More from USgamer
The Avengers: Infinity War teaser trailer finally dropped today, sending social media aflutter with discussion and speculation about what should be the single biggest superhero film ever made.
It's the culmination of a decade of painstaking development and more than a dozen movies—a climax that surpasses a fan's wildest dreams. You may not like the way that the Marvel Cinematic Universe has completely subsumed Hollywood, but you have to admire the ambition of it all. The ongoing embarrassment of the DCU is proof of how difficult it is to pull off a proper cinematic universe.
But while Marvel has successfully conquered movies, games remain virgin territory. Talking about it in the USG Slack Channel, the conversation naturally turned to what Avengers: Infinity War might look if it were a videogame. Would something like the Marvel Cinematic Universe work in game form? We may soon find out.
At the beginning of the year, Marvel announced a multi-game partnership with Crystal Dynamics (Tomb Raider) and Eidos Montreal (Deus Ex) to create a series based on the Avengers. As Mike observed, this "Avengers Project" could be Marvel's first attempt to create a separate "Marvel Digital Universe." That's on top of Insomniac's Spider-Man game, which was announced back in 2016.
Marvel teased the project by saying, "The Avengers project is being designed for gamers worldwide and will be packed with all the characters, environments, and iconic moments that have thrilled longtime fans of the franchise. Featuring a completely original story, it will introduce a universe gamers can play in for years to come. More details on The Avengers project and other games will be announced in 2018."
It's an intriguing prospect. Crystal Dynamics and Eidos Montreal both have the pedigree to make a really strong superhero game, and Square Enix has the budgetary muscle to back them up. For Marvel fans, it's pretty much the best case scenario for an "MDU."
It helps that Marvel is saying the right things as well. When Insomniac first announced that they were working on a Spider-Man game, Marvel Comics vice president of games Jay Ong told Polygon, "When I joined Marvel two years ago, I came in with a mandate to usher in a new era for Marvel Games. We have a treasure trove of the best superhero characters on earth. What can we do with this to create truly epic games? Is [Spider-Man] a signal of things to come? Oh, yes. Absolutely. And we can't wait to tell the world about it."
So the stars seem to be aligning for a rebirth of sorts for Marvel in the game space. Why has it taken so long to get to this point? Blame it on the vagaries of triple-A game development, which gets more expensive and more complicated with each passing year. You can also blame it on Disney's decision to kill in-house game development, preferring to license out the property to the likes of the now deceased Gazillion (Marvel Heroes) and Telltale (Guardians of the Galaxy).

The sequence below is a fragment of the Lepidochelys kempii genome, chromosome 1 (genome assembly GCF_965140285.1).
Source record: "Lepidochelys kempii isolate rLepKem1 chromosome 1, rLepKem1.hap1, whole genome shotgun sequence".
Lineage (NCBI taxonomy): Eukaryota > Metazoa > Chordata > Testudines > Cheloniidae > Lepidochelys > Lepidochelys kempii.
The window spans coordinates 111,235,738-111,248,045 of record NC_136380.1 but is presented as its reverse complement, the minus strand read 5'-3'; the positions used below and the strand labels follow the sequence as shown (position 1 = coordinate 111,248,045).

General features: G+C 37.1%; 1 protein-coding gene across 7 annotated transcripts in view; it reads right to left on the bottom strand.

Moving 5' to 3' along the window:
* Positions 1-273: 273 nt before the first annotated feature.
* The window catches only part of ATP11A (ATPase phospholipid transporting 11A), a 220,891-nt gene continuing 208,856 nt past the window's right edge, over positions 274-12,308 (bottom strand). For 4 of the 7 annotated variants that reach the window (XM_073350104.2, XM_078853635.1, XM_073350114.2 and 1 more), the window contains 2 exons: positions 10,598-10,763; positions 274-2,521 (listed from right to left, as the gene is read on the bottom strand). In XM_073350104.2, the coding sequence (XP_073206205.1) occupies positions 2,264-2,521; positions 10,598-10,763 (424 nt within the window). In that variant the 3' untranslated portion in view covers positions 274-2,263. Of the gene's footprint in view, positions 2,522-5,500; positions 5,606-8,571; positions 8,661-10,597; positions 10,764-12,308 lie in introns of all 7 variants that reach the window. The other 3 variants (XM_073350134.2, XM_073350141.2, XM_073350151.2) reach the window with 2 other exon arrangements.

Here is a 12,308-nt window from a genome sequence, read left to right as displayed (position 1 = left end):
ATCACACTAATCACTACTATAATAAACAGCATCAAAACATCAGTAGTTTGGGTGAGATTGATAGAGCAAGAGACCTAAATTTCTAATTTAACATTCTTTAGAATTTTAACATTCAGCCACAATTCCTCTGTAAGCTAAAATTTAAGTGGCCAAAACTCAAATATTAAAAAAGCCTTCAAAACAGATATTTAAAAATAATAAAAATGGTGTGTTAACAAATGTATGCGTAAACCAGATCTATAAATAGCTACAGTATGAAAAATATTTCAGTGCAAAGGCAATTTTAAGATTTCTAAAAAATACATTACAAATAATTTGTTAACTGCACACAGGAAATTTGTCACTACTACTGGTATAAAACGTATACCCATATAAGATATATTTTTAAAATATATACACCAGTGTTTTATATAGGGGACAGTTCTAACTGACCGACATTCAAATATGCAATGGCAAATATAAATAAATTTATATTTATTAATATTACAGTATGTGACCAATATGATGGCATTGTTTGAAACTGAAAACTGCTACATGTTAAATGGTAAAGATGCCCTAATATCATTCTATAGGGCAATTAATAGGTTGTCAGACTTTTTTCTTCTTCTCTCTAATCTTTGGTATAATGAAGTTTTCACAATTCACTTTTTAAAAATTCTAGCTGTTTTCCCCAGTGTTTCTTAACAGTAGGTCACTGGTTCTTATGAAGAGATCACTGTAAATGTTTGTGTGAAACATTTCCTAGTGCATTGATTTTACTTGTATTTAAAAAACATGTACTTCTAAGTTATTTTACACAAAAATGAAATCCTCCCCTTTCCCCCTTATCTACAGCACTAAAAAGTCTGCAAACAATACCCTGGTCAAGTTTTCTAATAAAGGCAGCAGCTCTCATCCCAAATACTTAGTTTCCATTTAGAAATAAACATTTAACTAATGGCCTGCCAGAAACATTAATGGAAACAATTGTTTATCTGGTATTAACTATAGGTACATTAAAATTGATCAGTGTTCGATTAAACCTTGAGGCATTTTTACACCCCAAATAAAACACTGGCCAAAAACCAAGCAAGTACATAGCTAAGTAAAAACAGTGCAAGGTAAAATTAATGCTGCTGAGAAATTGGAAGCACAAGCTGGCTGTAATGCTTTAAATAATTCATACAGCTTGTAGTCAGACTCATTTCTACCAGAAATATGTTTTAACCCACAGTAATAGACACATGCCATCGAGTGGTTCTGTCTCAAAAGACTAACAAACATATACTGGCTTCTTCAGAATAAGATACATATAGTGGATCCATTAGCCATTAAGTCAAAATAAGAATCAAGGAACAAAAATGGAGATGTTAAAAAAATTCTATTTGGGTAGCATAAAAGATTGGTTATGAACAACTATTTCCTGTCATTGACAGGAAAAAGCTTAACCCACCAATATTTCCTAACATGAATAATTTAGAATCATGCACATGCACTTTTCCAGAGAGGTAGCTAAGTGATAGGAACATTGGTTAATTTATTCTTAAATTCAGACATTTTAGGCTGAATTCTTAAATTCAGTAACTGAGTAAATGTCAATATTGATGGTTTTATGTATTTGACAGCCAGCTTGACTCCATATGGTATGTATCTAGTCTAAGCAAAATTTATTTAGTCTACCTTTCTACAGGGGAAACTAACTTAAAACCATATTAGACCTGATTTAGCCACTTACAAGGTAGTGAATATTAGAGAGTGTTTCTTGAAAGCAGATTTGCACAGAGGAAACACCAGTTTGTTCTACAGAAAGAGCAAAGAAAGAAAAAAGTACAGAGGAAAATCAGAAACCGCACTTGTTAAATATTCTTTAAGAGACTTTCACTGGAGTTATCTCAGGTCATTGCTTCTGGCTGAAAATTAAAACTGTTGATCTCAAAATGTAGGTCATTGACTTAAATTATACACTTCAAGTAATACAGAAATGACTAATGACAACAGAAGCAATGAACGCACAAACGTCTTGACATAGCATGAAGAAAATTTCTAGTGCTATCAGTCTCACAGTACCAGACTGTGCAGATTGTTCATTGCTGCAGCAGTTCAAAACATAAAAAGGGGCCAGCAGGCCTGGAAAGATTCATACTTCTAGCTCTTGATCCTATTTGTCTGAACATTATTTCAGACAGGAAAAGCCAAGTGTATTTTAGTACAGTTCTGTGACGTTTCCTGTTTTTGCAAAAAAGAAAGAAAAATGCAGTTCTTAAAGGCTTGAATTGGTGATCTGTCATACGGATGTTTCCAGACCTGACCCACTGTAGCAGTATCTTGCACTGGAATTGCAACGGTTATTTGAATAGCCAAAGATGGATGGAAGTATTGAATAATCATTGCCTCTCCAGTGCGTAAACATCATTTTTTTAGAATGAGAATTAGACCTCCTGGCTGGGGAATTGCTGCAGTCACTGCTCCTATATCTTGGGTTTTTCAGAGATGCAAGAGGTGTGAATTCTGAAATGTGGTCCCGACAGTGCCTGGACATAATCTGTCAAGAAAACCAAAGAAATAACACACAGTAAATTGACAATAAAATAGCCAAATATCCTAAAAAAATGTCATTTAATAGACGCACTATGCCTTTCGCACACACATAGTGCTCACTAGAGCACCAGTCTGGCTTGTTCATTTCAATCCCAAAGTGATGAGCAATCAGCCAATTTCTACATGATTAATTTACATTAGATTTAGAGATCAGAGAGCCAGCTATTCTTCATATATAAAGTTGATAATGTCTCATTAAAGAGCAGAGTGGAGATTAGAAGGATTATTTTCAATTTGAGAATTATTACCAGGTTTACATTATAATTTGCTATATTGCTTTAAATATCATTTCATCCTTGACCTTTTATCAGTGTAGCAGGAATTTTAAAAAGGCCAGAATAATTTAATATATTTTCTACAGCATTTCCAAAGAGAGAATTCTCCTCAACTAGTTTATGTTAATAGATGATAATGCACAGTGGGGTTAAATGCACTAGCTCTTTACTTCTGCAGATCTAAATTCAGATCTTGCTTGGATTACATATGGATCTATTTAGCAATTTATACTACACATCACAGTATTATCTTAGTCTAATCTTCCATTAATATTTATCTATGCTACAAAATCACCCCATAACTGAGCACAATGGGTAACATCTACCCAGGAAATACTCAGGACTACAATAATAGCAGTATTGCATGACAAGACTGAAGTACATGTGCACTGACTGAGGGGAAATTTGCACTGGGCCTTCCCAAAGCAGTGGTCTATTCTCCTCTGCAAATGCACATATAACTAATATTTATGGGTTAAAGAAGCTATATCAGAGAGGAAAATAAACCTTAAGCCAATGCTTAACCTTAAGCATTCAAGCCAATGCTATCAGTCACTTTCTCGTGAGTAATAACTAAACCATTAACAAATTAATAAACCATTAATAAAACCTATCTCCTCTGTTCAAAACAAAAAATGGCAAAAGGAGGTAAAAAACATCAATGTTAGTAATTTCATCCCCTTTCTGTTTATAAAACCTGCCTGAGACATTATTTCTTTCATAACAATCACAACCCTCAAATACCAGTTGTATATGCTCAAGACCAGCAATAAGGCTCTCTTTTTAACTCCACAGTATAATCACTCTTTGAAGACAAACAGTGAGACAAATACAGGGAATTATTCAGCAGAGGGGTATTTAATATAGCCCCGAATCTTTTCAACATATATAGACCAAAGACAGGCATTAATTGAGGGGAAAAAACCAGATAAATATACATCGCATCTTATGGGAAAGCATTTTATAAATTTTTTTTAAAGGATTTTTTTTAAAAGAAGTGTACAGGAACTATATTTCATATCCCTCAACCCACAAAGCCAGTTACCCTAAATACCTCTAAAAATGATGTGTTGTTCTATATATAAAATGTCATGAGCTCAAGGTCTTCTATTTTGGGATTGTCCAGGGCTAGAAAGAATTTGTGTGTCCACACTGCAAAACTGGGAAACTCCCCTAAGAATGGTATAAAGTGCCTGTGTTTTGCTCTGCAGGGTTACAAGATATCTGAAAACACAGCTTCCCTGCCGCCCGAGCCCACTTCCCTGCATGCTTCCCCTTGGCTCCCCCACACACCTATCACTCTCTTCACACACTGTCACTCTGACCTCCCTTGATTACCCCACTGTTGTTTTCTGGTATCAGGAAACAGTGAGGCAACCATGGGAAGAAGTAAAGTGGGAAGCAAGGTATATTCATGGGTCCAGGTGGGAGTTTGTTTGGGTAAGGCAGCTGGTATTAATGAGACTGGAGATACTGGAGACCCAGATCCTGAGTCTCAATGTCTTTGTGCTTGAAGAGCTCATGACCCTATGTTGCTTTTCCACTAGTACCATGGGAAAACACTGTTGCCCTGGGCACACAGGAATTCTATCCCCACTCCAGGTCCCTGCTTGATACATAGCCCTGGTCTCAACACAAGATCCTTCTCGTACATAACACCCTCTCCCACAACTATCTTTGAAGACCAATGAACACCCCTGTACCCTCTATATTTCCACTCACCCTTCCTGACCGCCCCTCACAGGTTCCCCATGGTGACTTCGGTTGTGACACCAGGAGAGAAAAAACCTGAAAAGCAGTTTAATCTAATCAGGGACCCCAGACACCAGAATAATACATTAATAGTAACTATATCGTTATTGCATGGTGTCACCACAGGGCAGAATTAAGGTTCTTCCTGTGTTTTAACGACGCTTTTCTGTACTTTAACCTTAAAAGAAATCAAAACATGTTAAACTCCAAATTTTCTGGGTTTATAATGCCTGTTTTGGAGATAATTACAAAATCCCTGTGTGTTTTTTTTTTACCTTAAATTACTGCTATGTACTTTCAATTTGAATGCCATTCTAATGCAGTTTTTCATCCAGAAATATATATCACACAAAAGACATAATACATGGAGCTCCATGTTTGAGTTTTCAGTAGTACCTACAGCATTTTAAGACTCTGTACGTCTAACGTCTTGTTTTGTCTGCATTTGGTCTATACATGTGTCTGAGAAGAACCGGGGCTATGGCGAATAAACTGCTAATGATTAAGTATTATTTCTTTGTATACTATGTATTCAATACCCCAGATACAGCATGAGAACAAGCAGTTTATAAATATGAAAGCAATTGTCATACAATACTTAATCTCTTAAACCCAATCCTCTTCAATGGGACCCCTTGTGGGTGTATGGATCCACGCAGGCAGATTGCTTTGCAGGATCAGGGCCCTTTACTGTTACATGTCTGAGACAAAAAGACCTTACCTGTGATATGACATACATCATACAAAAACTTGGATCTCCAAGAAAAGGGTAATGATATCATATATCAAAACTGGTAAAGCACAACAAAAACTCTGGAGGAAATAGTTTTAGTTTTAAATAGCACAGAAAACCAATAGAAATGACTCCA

Like everyone else in the games industry, Marvel has also had to deal with the collapse of mid-budget game development—the space traditionally reserved for superhero games. The licensed movie adaptations of the past are long gone. While Rocksteady and WB have found success with the Arkham series, Marvel has struggled to adapt.
Marvel's partnership with Crystal Dynamis and Eidos Montreal is a positive development, but challenges remain. Games take a long time to develop—will "The Avengers Project" be able to maintain momentum over the course of several games? Will they be able to squeeze multiple heroes, each with their own mechanics, into one action game?
In a perfect world, the two would be able to team with Insomniac to create a series of games focusing on individual characters (Captain America, Iron Man, Spider-Man, Guardians of the Galaxy), then bring them all together in one mega crossover game. But that's probably not realistic given that characters like Dr. Strange and even Thor are unlikely to be able to headline games on their own (unless they found their own way into indie-style downloadable releases).
Maybe we'll get an open world action game where we can choose from a roster of heroes. Or maybe we'll get a party-based RPG along the lines of Mass Effect. Or maybe Crystal Dynamics will focus on one lesser-known hero for a Tomb Raider-style adventure, with the Avengers remaining in the background.
The best evidence we have right now are job postings that have hinted at a third-person covered based action adventure game with some sort of social aspect. That covers a lot of territory.
Whatever approach they decide to take, a proper "MDU" will require meticulous planning of the sort that has defined the MCU to this point. If they carry it off properly, their reward will be a game that matches or exceeds the hype of Avengers: Infinity War—a climax literally years in the making.
I can't wait to see what comes of it.
This article may contain links to online retail stores. If you click on one and buy the product we may receive a small commission. For more information, go here.